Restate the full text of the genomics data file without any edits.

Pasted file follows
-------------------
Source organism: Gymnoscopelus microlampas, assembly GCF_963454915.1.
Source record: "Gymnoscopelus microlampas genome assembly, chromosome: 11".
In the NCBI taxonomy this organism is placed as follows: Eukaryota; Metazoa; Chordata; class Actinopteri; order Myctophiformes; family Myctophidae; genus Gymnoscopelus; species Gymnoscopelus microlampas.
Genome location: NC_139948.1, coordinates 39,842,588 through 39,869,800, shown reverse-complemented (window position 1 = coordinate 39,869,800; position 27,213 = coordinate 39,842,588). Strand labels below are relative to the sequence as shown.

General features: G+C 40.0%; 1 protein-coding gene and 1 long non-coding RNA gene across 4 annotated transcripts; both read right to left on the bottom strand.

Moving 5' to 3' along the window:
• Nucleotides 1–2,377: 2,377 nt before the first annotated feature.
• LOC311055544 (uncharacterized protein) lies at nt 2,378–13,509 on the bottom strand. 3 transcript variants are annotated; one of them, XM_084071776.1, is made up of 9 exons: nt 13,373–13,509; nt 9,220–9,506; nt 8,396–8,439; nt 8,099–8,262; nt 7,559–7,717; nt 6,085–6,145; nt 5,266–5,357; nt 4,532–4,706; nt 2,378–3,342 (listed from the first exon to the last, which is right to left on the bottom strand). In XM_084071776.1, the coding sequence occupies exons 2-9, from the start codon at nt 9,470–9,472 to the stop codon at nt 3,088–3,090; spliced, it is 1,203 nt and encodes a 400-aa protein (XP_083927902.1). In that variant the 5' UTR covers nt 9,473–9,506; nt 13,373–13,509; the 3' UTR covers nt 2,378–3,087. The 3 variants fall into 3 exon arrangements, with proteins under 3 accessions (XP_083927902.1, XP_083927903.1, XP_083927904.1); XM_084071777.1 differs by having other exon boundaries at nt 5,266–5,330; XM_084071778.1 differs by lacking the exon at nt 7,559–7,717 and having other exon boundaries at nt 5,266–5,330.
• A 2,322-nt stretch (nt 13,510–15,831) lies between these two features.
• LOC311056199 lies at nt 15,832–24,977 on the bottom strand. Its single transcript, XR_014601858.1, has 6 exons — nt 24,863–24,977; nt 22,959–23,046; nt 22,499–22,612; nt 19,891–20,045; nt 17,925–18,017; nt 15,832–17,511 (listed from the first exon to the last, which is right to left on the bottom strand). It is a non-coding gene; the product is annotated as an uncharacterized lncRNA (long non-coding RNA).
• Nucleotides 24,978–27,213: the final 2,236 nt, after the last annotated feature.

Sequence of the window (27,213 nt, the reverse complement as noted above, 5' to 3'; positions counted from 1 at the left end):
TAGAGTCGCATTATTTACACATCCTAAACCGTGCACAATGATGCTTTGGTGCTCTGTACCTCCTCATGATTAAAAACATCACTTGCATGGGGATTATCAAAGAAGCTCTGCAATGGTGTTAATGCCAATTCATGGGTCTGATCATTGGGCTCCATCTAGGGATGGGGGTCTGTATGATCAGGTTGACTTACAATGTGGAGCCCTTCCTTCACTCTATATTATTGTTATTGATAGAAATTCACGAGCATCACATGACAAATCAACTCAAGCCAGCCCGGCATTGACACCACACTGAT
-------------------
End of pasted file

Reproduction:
Source organism: Gymnoscopelus microlampas, assembly GCF_963454915.1.
Source record: "Gymnoscopelus microlampas genome assembly, chromosome: 11".
In the NCBI taxonomy this organism is placed as follows: Eukaryota; Metazoa; Chordata; class Actinopteri; order Myctophiformes; family Myctophidae; genus Gymnoscopelus; species Gymnoscopelus microlampas.
Genome location: NC_139948.1, coordinates 39,842,588 through 39,869,800, shown reverse-complemented (window position 1 = coordinate 39,869,800; position 27,213 = coordinate 39,842,588). Strand labels below are relative to the sequence as shown.

General features: G+C 40.0%; 1 protein-coding gene and 1 long non-coding RNA gene across 4 annotated transcripts; both read right to left on the bottom strand.

Moving 5' to 3' along the window:
• Nucleotides 1–2,377: 2,377 nt before the first annotated feature.
• LOC311055544 (uncharacterized protein) lies at nt 2,378–13,509 on the bottom strand. 3 transcript variants are annotated; one of them, XM_084071776.1, is made up of 9 exons: nt 13,373–13,509; nt 9,220–9,506; nt 8,396–8,439; nt 8,099–8,262; nt 7,559–7,717; nt 6,085–6,145; nt 5,266–5,357; nt 4,532–4,706; nt 2,378–3,342 (listed from the first exon to the last, which is right to left on the bottom strand). In XM_084071776.1, the coding sequence occupies exons 2-9, from the start codon at nt 9,470–9,472 to the stop codon at nt 3,088–3,090; spliced, it is 1,203 nt and encodes a 400-aa protein (XP_083927902.1). In that variant the 5' UTR covers nt 9,473–9,506; nt 13,373–13,509; the 3' UTR covers nt 2,378–3,087. The 3 variants fall into 3 exon arrangements, with proteins under 3 accessions (XP_083927902.1, XP_083927903.1, XP_083927904.1); XM_084071777.1 differs by having other exon boundaries at nt 5,266–5,330; XM_084071778.1 differs by lacking the exon at nt 7,559–7,717 and having other exon boundaries at nt 5,266–5,330.
• A 2,322-nt stretch (nt 13,510–15,831) lies between these two features.
• LOC311056199 lies at nt 15,832–24,977 on the bottom strand. Its single transcript, XR_014601858.1, has 6 exons — nt 24,863–24,977; nt 22,959–23,046; nt 22,499–22,612; nt 19,891–20,045; nt 17,925–18,017; nt 15,832–17,511 (listed from the first exon to the last, which is right to left on the bottom strand). It is a non-coding gene; the product is annotated as an uncharacterized lncRNA (long non-coding RNA).
• Nucleotides 24,978–27,213: the final 2,236 nt, after the last annotated feature.

Sequence of the window (27,213 nt, the reverse complement as noted above, 5' to 3'; positions counted from 1 at the left end):
TAGAGTCGCATTATTTACACATCCTAAACCGTGCACAATGATGCTTTGGTGCTCTGTACCTCCTCATGATTAAAAACATCACTTGCATGGGGATTATCAAAGAAGCTCTGCAATGGTGTTAATGCCAATTCATGGGTCTGATCATTGGGCTCCATCTAGGGATGGGGGTCTGTATGATCAGGTTGACTTACAATGTGGAGCCCTTCCTTCACTCTATATTATTGTTATTGATAGAAATTCACGAGCATCACATGACAAATCAACTCAAGCCAGCCCGGCATTGACACCACACTGAT